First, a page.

March and October: 09:00 to 16:00
April, May, June and September: 09:00 to 17:00
July and August: 09:00 to 18:00
November to January 09:00 to 15:00
Campi Flegrei, also known as the Phlegraean Fields is a 13km wide caldera, formed by the collapse of land following a volcanic eruption. It lies mostly under water and comprises 24 craters and volcanic edifices. Located to the West of Naples means this geographical wonder can be easily combined with a day in the city.
The city of Cuma is the most ancient Greek colony in the West and its great temples dedicated to Apollo and Jove, transformed into churches during the Middle Ages, preserve evidence of Greeks, Samnites, Romans and Early Christians. The northern necropolis, and the late 2nd century BC amphitheatre, which is one of the oldest in Campania, are outside the fortified city walls.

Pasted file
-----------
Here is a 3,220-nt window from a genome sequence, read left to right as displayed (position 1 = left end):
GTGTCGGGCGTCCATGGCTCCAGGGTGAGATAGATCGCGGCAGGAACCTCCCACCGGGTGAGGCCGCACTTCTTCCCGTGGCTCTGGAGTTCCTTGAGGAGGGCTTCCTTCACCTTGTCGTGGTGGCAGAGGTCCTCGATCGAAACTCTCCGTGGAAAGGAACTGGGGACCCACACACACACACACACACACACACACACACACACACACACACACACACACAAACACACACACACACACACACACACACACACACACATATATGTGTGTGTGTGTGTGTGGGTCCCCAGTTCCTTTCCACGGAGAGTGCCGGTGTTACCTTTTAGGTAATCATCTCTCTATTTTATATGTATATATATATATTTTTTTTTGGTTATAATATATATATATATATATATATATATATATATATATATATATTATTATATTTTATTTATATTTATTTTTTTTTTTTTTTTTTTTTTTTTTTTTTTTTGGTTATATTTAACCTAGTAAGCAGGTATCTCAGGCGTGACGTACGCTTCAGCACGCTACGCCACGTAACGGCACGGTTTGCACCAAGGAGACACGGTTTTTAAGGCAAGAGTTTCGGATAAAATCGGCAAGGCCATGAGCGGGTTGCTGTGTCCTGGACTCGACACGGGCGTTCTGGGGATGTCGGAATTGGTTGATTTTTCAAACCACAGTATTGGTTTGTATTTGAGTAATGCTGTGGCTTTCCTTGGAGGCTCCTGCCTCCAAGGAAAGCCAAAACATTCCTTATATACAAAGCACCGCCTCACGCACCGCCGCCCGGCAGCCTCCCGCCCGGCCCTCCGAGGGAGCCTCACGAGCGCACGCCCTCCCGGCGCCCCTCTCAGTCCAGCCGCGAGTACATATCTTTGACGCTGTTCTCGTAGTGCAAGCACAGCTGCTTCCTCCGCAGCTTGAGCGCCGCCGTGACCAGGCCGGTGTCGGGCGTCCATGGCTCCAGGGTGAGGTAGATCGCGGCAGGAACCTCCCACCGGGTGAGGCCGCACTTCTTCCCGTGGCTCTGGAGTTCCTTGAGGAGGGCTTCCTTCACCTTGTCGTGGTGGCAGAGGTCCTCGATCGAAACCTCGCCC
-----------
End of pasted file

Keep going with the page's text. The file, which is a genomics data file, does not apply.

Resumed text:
Lying on the Posillipo hill, where it extends from the Trentaremi promontory to Gaiola, the Pausilypon Archaeological- Environmental Park is of outstanding archaeological, landscape and naturalistic interest.
The park is accessed through the awe-inspiring Grotta di Seiano, a Roman-age tunnel more than 700 m long, and contains part of the ancient remains of the Pausilypon ‘villa otium’, a place of leisure built in the 1st century B.C. by the Roman equestrian Publius Vedius Pollio, and inherited by the Emperor on Pollio’s death. Guided tours allow visitors to discover one of the most delightful locations in the city of Naples.
Guided tour: £4
Monday to Saturday - From 09.30 to 11.45
Closing time: 13.00
The Museo Archeologico Nazionale is a wonderful Museum to wander through! This museum has a great Mosaic display, as well as a room dedicated to the brothel artwork found in Pompeii.